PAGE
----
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Leeds scientists to join Arctic research ship ‘drifting’ past North Pole

Press release

A research ship carrying 600 international scientists including researchers from the University of Leeds will be deliberately wedged into Arctic sea ice to study the region’s climate system.

The research expedition, aboard the 120-metre long RV Polarstern, aims to further understanding of the Arctic climate system and how it affects global climate models as they float past the North Pole.

This year-long study will see the research vessel move with the current in the ice across the central Arctic Ocean from September 2019 to September 2020.

Exploring the Arctic climate system

Spearheaded by Germany’s Alfred Wegener Institute, the €120 million Multidisciplinary drifting Observatory for the Study of Arctic Climate (MOSAiC) mission aims to answer some of the biggest scientific questions about the Arctic, including investigating why the region is warming twice as fast as the global average.

The Natural Environment Research Council (NERC) has now awarded grants worth £1.8 million to six research proposals, including one led by Professor Ian Brooks from the School of Earth and Environment, that will utilise a two-month berth on the German research vessel.

A unique environment

The Leeds project will focus on atmospheric boundary-layer dynamics, particularly the vertical profile of mean wind and turbulent mixing. These are the primary factors that control the interactions between the Arctic region’s atmosphere and surface. These factors regulate the exchange of heat, water vapour, and trace gases – including greenhouse gases such as carbon dioxide and methane. They also influence and are influenced by cloud properties and processes.

Professor Brooks said: “The Arctic is a unique environment and many of the physical processes that control the climate there are either specific to Polar Regions, such as sea ice formation and melt, or have key differences from the lower latitude regions.

“Current knowledge of these physical processes is relatively poor, largely because of a lack of extensive in situ measurements, and in particular measurements taken throughout the winter. MOSAiC is offering a unique opportunity to overcome these barriers.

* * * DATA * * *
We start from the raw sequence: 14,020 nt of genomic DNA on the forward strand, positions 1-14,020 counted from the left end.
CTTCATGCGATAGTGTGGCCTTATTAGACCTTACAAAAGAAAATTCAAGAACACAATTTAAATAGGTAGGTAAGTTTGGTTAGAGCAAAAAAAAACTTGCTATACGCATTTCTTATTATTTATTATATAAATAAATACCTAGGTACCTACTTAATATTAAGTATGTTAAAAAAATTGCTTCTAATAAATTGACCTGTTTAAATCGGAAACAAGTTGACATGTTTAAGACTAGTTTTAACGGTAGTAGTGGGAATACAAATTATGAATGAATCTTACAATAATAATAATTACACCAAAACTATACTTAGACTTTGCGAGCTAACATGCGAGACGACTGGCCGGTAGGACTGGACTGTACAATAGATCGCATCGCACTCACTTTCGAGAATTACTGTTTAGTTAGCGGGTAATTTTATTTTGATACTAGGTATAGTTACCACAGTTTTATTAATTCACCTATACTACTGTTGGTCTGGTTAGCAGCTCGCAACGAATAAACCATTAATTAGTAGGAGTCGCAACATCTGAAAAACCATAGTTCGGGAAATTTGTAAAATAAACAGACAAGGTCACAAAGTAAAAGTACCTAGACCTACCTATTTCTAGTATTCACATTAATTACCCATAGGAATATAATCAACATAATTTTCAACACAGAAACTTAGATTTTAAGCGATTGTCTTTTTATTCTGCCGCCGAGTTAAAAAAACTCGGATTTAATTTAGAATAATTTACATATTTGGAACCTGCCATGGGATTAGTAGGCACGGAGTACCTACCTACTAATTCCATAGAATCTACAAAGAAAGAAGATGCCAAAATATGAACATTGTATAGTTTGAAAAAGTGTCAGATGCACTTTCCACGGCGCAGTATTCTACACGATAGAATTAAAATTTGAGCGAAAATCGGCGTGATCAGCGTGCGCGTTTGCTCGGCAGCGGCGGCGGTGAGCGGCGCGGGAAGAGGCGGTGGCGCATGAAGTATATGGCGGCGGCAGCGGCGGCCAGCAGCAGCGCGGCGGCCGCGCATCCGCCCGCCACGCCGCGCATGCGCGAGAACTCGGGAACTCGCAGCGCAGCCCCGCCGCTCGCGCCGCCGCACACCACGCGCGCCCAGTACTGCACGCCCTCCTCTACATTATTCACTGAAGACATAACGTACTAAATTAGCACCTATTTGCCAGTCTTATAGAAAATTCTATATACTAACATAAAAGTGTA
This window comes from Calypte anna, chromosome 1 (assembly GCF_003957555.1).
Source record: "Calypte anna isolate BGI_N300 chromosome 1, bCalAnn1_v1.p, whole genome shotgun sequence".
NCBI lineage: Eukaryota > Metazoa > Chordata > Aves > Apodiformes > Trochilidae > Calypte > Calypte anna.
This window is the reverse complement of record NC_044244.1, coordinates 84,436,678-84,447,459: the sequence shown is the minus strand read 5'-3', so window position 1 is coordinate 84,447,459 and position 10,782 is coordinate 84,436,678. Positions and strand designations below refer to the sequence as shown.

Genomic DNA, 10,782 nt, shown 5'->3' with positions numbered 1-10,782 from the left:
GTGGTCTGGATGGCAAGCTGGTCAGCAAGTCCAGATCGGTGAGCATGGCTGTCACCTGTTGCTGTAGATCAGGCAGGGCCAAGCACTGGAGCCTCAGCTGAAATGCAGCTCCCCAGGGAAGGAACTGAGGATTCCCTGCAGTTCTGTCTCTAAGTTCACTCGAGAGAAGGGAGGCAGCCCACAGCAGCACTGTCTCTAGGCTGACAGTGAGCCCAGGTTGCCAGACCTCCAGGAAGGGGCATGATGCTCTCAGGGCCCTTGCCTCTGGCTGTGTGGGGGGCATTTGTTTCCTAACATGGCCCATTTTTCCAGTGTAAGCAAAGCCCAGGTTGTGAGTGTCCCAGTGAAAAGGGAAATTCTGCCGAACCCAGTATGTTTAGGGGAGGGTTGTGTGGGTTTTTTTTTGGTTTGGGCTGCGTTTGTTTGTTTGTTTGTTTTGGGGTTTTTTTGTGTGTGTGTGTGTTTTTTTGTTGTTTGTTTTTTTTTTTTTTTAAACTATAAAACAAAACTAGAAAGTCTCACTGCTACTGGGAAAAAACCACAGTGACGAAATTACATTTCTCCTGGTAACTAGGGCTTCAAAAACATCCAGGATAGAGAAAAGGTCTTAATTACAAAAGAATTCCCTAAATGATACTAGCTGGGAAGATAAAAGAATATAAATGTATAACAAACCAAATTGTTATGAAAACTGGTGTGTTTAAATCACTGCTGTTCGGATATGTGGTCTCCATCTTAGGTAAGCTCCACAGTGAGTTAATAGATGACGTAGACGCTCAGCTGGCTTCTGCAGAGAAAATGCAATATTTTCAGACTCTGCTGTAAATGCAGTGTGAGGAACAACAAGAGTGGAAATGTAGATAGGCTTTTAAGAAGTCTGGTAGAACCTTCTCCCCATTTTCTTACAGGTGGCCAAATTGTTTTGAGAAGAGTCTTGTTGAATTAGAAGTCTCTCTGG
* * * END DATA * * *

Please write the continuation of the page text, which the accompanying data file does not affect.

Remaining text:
“Our research will focus on the interactions between the boundary-layer structure and the surface turbulent fluxes of momentum and heat over a full annual cycle. By using active remote sensing measurements we will be able to gather a wide range of data, such as wind and turbulent structure from the surface up to a few hundred meters into the atmosphere.

“Our measurements will not only give us new insight into how the atmospheric boundary-layer functions but we will also be providing context for many other ongoing and future measurements.”

International collaboration

The German research vessel Polarstern during an ice station in the central Arctic, with  a tent used by scientists investigating the sea ice

Dr Ryan Neely, also from the School of Earth and Environment, and Dr Barbara Brooks from the National Centre for Atmospheric Science are co-investigators for the project, which will include collaboration from the University of Trier, Germany and the University of Colorado.

The voyage will see UK researchers working alongside nearly 600 international scientists and crew from 17 countries as part of this major international effort to better understand the fastest changing environment on the planet.

Minister of State for Universities, Science, Research and Innovation, Sam Gyimah, said: “Science has no borders and I am delighted that six teams of our world leading scientists, backed by our modern Industrial Strategy, have been chosen to join this international expedition. This government is determined to tackle the devastating effects of climate change.”

NERC Associate Director of Research Ned Garnett said: “We know that the dramatic changes in the Arctic climate system and the rapid decline in the extent of Arctic sea ice in summer has a major impact on our global climate. However, we don’t yet adequately understand this warming process, and a lack of year-round observations in the central Arctic makes predicting future changes in the area very challenging. This gap in our understanding of the Arctic climate is one of the most pressing problems in predicting global climate change.”

He said, as part of the MOSAiC programme, world-class scientists from the UK will join international counterparts on the Polarstern to help scientists to better predict changes in the Arctic and globally.

Images: Alfred Wegener Institute